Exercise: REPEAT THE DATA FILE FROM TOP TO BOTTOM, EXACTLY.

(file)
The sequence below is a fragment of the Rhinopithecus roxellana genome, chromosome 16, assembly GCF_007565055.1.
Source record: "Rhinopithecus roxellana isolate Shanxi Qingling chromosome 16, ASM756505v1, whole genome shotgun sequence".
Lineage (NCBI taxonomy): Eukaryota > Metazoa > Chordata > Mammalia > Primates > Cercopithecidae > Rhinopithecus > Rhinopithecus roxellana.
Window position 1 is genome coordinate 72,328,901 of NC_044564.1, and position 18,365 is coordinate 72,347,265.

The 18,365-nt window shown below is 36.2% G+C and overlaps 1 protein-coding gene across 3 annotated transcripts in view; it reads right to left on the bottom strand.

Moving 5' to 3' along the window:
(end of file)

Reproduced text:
The sequence below is a fragment of the Rhinopithecus roxellana genome, chromosome 16, assembly GCF_007565055.1.
Source record: "Rhinopithecus roxellana isolate Shanxi Qingling chromosome 16, ASM756505v1, whole genome shotgun sequence".
Lineage (NCBI taxonomy): Eukaryota > Metazoa > Chordata > Mammalia > Primates > Cercopithecidae > Rhinopithecus > Rhinopithecus roxellana.
Window position 1 is genome coordinate 72,328,901 of NC_044564.1, and position 18,365 is coordinate 72,347,265.

The 18,365-nt window shown below is 36.2% G+C and overlaps 1 protein-coding gene across 3 annotated transcripts in view; it reads right to left on the bottom strand.

Moving 5' to 3' along the window: